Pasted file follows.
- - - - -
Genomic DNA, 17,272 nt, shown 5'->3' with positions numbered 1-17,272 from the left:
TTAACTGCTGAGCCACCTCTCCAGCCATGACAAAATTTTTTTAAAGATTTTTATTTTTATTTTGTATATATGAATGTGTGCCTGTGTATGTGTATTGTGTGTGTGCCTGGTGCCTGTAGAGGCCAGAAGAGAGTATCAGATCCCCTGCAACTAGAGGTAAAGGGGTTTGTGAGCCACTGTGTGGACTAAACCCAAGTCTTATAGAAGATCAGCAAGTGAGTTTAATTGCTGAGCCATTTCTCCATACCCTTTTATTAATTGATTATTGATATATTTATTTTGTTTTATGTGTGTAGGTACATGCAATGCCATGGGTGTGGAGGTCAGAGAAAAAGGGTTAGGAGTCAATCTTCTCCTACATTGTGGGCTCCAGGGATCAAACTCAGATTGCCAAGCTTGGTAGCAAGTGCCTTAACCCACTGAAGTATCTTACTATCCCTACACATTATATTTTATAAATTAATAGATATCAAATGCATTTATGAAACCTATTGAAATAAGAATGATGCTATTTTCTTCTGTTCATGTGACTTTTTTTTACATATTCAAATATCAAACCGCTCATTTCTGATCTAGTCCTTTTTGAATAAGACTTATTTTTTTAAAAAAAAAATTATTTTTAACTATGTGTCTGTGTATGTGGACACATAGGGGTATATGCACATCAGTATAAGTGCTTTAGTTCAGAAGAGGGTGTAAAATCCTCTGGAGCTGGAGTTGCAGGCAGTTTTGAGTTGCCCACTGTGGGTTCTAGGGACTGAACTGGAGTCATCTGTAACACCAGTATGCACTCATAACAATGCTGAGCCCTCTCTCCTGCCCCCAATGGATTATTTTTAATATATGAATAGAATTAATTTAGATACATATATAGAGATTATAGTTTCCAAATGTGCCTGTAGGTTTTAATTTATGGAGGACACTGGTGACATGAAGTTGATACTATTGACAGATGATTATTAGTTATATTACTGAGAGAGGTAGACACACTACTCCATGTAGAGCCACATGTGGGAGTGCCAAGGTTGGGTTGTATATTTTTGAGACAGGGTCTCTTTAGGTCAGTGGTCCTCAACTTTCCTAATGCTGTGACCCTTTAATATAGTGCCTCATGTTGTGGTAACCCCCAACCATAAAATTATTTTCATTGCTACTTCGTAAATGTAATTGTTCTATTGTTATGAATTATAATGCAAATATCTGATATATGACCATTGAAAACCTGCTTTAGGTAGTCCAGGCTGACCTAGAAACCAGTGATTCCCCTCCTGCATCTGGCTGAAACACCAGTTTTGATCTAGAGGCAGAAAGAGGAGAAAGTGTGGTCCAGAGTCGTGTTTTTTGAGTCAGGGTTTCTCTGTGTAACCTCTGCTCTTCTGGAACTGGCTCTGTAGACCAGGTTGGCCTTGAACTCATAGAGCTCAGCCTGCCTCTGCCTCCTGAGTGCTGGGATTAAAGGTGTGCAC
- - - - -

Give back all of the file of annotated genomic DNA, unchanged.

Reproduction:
Genomic DNA, 17,272 nt, shown 5'->3' with positions numbered 1-17,272 from the left:
TTAACTGCTGAGCCACCTCTCCAGCCATGACAAAATTTTTTTAAAGATTTTTATTTTTATTTTGTATATATGAATGTGTGCCTGTGTATGTGTATTGTGTGTGTGCCTGGTGCCTGTAGAGGCCAGAAGAGAGTATCAGATCCCCTGCAACTAGAGGTAAAGGGGTTTGTGAGCCACTGTGTGGACTAAACCCAAGTCTTATAGAAGATCAGCAAGTGAGTTTAATTGCTGAGCCATTTCTCCATACCCTTTTATTAATTGATTATTGATATATTTATTTTGTTTTATGTGTGTAGGTACATGCAATGCCATGGGTGTGGAGGTCAGAGAAAAAGGGTTAGGAGTCAATCTTCTCCTACATTGTGGGCTCCAGGGATCAAACTCAGATTGCCAAGCTTGGTAGCAAGTGCCTTAACCCACTGAAGTATCTTACTATCCCTACACATTATATTTTATAAATTAATAGATATCAAATGCATTTATGAAACCTATTGAAATAAGAATGATGCTATTTTCTTCTGTTCATGTGACTTTTTTTTACATATTCAAATATCAAACCGCTCATTTCTGATCTAGTCCTTTTTGAATAAGACTTATTTTTTTAAAAAAAAAATTATTTTTAACTATGTGTCTGTGTATGTGGACACATAGGGGTATATGCACATCAGTATAAGTGCTTTAGTTCAGAAGAGGGTGTAAAATCCTCTGGAGCTGGAGTTGCAGGCAGTTTTGAGTTGCCCACTGTGGGTTCTAGGGACTGAACTGGAGTCATCTGTAACACCAGTATGCACTCATAACAATGCTGAGCCCTCTCTCCTGCCCCCAATGGATTATTTTTAATATATGAATAGAATTAATTTAGATACATATATAGAGATTATAGTTTCCAAATGTGCCTGTAGGTTTTAATTTATGGAGGACACTGGTGACATGAAGTTGATACTATTGACAGATGATTATTAGTTATATTACTGAGAGAGGTAGACACACTACTCCATGTAGAGCCACATGTGGGAGTGCCAAGGTTGGGTTGTATATTTTTGAGACAGGGTCTCTTTAGGTCAGTGGTCCTCAACTTTCCTAATGCTGTGACCCTTTAATATAGTGCCTCATGTTGTGGTAACCCCCAACCATAAAATTATTTTCATTGCTACTTCGTAAATGTAATTGTTCTATTGTTATGAATTATAATGCAAATATCTGATATATGACCATTGAAAACCTGCTTTAGGTAGTCCAGGCTGACCTAGAAACCAGTGATTCCCCTCCTGCATCTGGCTGAAACACCAGTTTTGATCTAGAGGCAGAAAGAGGAGAAAGTGTGGTCCAGAGTCGTGTTTTTTGAGTCAGGGTTTCTCTGTGTAACCTCTGCTCTTCTGGAACTGGCTCTGTAGACCAGGTTGGCCTTGAACTCATAGAGCTCAGCCTGCCTCTGCCTCCTGAGTGCTGGGATTAAAGGTGTGCAC